PM: When you were traveling around and doing some of the promos for Memphis, as well as Graceland, did you share your connection to Elvis Presley with your sister delegates during the tours?

AB: Oh, no I didn’t. However, I think we had some real Elvis fans among us. That made it a lot of fun because they’d never been to Graceland. They’d never experienced seeing all the Elvis memorabilia and it was nice to see everyone really enjoy the experience.

 

PM: A lot of people may not realize you were split up into groups and not all of you went at the same time. Did you interchange groups throughout the week or was it always the same circle of delegates?

AB: It was the same group of people together throughout the week, just so we could make sure we had the same people in close proximity. I think there were probably 10 girls in each group with our particular host moms as well. We stayed with our close groups, so we had those people who we were interacting with regularly. Then we would see the rest of the girls at rehearsals.

 

PM: When you hear the title Miss USA 2020, what does the title mean to you?

AB: It means a dream come true, honestly. It also gives me an opportunity to be something more than just myself and really reach an audience, and truly make a difference, to have an impact with such a large audience and platform foundation. It’s truly a blessing and an honor. Everyone hopes to win the title, and when it actually happened, it’s just still so unbelievable and unfathomable. I’m so grateful for this opportunity and experience.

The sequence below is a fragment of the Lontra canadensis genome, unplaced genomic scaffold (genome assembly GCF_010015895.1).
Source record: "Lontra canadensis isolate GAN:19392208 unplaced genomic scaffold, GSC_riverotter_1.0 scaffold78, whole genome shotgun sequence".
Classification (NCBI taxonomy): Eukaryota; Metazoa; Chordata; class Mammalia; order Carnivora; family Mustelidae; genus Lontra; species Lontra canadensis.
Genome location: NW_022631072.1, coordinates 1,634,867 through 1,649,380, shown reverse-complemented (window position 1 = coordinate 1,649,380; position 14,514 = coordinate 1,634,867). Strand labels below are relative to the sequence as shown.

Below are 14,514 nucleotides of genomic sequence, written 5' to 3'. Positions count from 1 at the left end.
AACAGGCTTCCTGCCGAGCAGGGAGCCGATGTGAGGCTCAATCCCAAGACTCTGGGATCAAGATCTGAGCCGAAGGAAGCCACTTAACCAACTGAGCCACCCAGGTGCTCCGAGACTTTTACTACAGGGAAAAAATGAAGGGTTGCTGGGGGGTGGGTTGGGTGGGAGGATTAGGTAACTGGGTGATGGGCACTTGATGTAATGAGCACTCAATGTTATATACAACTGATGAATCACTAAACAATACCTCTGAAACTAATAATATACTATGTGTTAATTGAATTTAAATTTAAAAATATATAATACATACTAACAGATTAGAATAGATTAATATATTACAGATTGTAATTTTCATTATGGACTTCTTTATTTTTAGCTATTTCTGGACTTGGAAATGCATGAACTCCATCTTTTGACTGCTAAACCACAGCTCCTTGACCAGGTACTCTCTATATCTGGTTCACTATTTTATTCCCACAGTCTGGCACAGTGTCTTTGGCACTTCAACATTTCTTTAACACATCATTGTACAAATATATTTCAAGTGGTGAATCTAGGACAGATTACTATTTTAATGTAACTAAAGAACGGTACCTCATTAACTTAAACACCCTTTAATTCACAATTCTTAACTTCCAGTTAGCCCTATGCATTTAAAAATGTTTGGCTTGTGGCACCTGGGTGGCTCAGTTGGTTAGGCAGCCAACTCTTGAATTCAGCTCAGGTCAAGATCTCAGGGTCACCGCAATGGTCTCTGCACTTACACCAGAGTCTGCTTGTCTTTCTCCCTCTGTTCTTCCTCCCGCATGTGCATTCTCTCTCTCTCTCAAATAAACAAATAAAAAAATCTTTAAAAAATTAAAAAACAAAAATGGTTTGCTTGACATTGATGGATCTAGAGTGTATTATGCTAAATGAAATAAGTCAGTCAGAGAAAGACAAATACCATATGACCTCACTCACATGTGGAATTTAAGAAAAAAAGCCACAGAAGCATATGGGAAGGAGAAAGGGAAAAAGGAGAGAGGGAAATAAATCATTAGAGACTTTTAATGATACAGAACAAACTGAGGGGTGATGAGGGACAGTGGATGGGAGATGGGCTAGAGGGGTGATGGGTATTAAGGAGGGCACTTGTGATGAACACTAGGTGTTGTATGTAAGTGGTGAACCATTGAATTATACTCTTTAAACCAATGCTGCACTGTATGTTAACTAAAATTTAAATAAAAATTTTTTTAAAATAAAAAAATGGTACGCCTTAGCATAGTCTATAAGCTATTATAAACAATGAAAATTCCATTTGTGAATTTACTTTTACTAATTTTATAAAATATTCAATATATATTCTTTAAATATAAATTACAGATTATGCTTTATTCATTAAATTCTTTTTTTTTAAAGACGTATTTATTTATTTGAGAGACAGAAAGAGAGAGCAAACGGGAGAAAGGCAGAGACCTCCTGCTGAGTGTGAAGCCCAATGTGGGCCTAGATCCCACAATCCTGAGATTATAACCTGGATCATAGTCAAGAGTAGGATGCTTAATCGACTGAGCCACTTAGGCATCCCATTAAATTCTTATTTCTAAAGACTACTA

PM: Your crowning was a historic win, as the first woman from Mississippi to capture the Miss USA title.

AB: It still seems so surreal. I went into the competition just hoping to make the top 15, everything after that was just an additional blessing. That’s how I was viewing it. As I kept progressing forward, I was so grateful to be still standing on that stage. When it got down to the top two, I just couldn’t believe it. I was this close to making this dream happen. Even if I had left as first runner-up, I would have been just as grateful. But wow, I became Miss USA. It doesn’t seem real.

 

PM: You come from a rather large family. How has the reaction been back home?

AB: It’s been great. My siblings are so supportive. A lot of them were able to be there, whether it was in a watch party or in the audience, they were able to be in Memphis supporting me, which was so amazing. Their outpouring of love has been so awesome, it feels like they’re on this journey with me.

 

PM: It is still early in your reign as Miss USA. Obviously, there’s still another goal in the future.